Geisha Girl.jpg

     

    This is our Geisha Girl shrub

     

    grass.jpg

    The grass thing - grows like mad, loves full sun

    Edited by Diane

    Share this post


    Link to post
    Share on other sites

    The top one is Duranta geisha girl and the second is pennisetum rubra. I do love the Duranta too. There is a white flowered one too, but it is quite hard to find.

    Share this post


    Link to post
    Share on other sites

    Treat yourself to at least one lemon and one orange tree if you've got kids. If you like a challenge why not try a small avocado (...you won't need two -that's a myth).

     

    Even if you don't want to grow vegies, why not get a bunch of herbs growing in pots near the kitchen- dead easy and always rewarding.

     

    As for Natives, a lot of Australian Native Plants aren't native to Adelaide

     

    The Adelaide Plains are unusual in having realtively alkaline soils, and what iron that is available gets bound up in the clay over the summer (-hence the yellowing, or "chlorosis" of the leaves). Treat the soil heavily with gypsum to break up the clay, and use as much mulch as you can beg borrow or steal.

     

    Best of all take yourself up to the Native Nursery in Belair National Park (-they will even refund the admission price to the Park off your purchases). -A huge selection specifically suited to SA conditions and lots of good free advice.

     

    Bear in mind that grevilleas come in all shapes and sizes from prostrate to gum tree size (-but be careful of Grevillea Robusta ...it grows spectacularly for 15 years and then falls over.

     

    If you want to grow a Eucalypt, double- check the max height and spread when fully grown...many are really not suitable for anything smaller than a 1/4 acre block. When planting always plant one or two wattles (or acacias) as companion plants to fix some nitrogen. E. Torquata ; E. Spathulata are popular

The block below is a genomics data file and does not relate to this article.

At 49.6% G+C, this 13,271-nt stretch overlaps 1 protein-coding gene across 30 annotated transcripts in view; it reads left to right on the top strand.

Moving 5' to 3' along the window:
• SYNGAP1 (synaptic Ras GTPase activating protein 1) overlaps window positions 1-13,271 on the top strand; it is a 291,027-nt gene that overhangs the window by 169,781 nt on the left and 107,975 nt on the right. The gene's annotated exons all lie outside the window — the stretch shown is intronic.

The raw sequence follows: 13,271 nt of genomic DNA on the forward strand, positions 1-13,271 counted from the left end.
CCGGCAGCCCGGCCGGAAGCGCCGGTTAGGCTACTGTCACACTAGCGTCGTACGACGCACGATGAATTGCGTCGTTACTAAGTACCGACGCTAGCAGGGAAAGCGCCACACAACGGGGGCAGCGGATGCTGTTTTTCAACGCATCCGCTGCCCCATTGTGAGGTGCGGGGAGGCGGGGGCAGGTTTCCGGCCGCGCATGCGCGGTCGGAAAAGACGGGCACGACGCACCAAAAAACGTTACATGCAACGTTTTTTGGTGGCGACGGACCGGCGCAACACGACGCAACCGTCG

(Also, never picnic under the horizontal branch of a gum tree...sooner or later it will break off quite suddenly, very often on a perfectly still day, after along hot period)

     

     

    Similarly, beware Oleanders (-very popular, but they are poisonous from the tips of their leaves to their roots), and the Ornamental Rhus Tree (which often gives people severe contact allergies)

     

    You can get good seasonal shade from Gleditseas and Robinias, but be prepared to pull out the succors they shoot.

     

     

    For when you are getting nostalgic:

     

    -Scented Pelargoniums not only grow well and survive the heat, but they also repel flies.

     

    -Curiously you can also grow a wide range of Fuschias on the South and Eastern side of your building

     

    And if that doesn't do it for you, most surprising of all

     

    - The Adelaide Plain is one of the best places in the world to grow roses (!!?!)

     

    Happy planting

     

    :swoon: John B

    Share this post


    Link to post
    Share on other sites
    Guest JennyMitch

    What about some herbs? Might be totally off the mark with that suggestion but they are the only things in my yard that are thriving. Oh and my chilli plant. Saves money buying them in the supermarket too :)

    Share this post


    Link to post
    Share on other sites

    Create an account or sign in to comment

    You need to be a member in order to leave a comment

    Create an account

    Sign up for a new account in our community. It's easy!

    Register a new account

    Sign in

    Already have an account? Sign in here.

    Sign In Now